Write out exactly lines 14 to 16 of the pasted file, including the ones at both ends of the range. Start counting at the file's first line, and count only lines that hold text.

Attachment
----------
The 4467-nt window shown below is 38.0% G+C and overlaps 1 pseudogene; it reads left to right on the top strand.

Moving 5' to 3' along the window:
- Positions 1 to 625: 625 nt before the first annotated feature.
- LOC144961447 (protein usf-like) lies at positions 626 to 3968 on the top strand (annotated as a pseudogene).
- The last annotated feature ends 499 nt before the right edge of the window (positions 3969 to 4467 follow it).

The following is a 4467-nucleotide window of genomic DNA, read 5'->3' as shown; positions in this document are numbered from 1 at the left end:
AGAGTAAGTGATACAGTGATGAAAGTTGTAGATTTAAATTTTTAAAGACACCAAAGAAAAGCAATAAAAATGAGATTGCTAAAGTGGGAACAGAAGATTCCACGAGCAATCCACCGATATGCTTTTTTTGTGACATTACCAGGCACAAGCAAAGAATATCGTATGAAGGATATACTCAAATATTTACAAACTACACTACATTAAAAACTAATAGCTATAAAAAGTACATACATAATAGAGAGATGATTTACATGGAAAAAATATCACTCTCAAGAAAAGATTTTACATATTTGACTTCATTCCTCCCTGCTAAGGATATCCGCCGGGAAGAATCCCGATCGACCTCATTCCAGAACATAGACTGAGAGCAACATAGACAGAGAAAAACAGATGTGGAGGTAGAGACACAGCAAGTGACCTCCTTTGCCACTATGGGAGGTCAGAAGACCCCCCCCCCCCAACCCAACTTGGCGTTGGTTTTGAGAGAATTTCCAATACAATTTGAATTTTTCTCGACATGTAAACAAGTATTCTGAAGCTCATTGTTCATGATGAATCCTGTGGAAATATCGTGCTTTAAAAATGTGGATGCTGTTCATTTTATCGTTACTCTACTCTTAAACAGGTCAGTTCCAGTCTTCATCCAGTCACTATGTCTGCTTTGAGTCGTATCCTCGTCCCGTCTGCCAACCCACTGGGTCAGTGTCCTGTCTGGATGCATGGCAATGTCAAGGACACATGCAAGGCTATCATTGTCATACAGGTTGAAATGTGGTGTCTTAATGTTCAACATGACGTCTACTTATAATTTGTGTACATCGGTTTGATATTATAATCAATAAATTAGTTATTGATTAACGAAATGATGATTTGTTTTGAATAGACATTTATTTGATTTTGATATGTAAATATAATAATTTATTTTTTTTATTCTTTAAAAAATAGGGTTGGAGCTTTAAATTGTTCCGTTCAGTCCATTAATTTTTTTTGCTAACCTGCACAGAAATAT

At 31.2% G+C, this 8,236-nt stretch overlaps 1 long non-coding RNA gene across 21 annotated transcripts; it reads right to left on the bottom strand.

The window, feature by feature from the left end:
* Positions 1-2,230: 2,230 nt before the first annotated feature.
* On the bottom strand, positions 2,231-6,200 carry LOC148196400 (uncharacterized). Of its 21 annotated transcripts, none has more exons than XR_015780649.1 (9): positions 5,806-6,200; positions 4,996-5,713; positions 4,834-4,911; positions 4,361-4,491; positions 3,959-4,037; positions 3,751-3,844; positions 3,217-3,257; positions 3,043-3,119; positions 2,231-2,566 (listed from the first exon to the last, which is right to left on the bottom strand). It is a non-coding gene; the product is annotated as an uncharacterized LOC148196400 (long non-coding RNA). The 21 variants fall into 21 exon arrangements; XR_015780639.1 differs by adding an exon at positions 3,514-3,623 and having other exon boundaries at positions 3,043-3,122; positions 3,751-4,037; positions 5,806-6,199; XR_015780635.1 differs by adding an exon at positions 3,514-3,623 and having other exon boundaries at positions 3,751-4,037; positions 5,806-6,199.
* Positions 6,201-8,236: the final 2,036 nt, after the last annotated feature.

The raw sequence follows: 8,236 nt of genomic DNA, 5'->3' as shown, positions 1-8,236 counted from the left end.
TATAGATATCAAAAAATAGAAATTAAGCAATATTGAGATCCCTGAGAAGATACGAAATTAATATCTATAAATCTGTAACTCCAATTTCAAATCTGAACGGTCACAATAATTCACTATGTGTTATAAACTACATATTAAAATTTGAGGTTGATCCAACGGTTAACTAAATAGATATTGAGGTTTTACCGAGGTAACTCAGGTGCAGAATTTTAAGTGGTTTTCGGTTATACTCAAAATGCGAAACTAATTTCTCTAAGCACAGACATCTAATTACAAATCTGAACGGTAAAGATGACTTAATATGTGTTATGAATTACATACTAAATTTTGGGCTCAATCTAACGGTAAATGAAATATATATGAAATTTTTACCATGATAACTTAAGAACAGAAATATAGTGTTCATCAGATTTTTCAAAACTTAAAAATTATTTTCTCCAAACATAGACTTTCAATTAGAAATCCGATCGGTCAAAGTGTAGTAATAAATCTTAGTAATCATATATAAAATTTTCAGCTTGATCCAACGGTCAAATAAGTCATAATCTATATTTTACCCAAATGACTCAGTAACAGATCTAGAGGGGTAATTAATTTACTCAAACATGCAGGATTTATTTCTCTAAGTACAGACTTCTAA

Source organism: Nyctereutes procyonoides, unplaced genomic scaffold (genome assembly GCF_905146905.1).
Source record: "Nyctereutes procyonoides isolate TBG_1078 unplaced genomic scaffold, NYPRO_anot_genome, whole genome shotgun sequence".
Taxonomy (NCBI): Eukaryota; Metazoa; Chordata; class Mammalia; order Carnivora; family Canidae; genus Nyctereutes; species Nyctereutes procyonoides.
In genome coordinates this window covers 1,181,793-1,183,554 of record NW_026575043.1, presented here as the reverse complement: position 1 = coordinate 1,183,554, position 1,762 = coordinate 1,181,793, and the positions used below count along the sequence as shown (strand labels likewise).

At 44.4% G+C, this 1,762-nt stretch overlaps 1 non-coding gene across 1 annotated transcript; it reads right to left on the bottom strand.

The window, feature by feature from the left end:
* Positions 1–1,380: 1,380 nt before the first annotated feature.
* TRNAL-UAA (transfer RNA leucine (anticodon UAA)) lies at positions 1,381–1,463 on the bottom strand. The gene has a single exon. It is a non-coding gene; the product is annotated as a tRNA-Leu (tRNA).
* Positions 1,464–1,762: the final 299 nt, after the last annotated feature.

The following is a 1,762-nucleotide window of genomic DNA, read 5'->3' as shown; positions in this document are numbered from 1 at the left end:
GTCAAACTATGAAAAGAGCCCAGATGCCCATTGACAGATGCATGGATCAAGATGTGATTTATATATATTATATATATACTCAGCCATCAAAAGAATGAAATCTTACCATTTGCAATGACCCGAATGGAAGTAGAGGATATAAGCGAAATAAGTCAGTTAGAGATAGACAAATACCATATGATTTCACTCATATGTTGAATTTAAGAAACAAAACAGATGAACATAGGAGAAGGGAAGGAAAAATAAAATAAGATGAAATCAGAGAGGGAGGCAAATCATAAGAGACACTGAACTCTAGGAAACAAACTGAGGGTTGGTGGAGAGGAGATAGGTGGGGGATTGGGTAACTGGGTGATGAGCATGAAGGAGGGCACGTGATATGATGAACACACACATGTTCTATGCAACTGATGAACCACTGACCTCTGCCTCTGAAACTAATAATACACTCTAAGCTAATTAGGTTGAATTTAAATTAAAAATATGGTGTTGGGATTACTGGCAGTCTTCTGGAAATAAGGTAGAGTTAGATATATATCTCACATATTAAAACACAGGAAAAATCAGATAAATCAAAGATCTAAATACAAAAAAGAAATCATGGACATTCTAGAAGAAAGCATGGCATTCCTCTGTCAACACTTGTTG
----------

TATAGATATCAAAAAATAGAAATTAAGCAATATTGAGATCCCTGAGAAGATACGAAATTAATATCTATAAATCTGTAACTCCAATTTCAAATCTGAACGGTCACAATAATTCACTATGTGTTATAAACTACATATTAAAATTTGAGGTTGATCCAACGGTTAACTAAATAGATATTGAGGTTTTACCGAGGTAACTCAGGTGCAGAATTTTAAGTGGTTTTCGGTTATACTCAAAATGCGAAACTAATTTCTCTAAGCACAGACATCTAATTACAAATCTGAACGGTAAAGATGACTTAATATGTGTTATGAATTACATACTAAATTTTGGGCTCAATCTAACGGTAAATGAAATATATATGAAATTTTTACCATGATAACTTAAGAACAGAAATATAGTGTTCATCAGATTTTTCAAAACTTAAAAATTATTTTCTCCAAACATAGACTTTCAATTAGAAATCCGATCGGTCAAAGTGTAGTAATAAATCTTAGTAATCATATATAAAATTTTCAGCTTGATCCAACGGTCAAATAAGTCATAATCTATATTTTACCCAAATGACTCAGTAACAGATCTAGAGGGGTAATTAATTTACTCAAACATGCAGGATTTATTTCTCTAAGTACAGACTTCTAA

Source organism: Nyctereutes procyonoides, unplaced genomic scaffold (genome assembly GCF_905146905.1).
Source record: "Nyctereutes procyonoides isolate TBG_1078 unplaced genomic scaffold, NYPRO_anot_genome, whole genome shotgun sequence".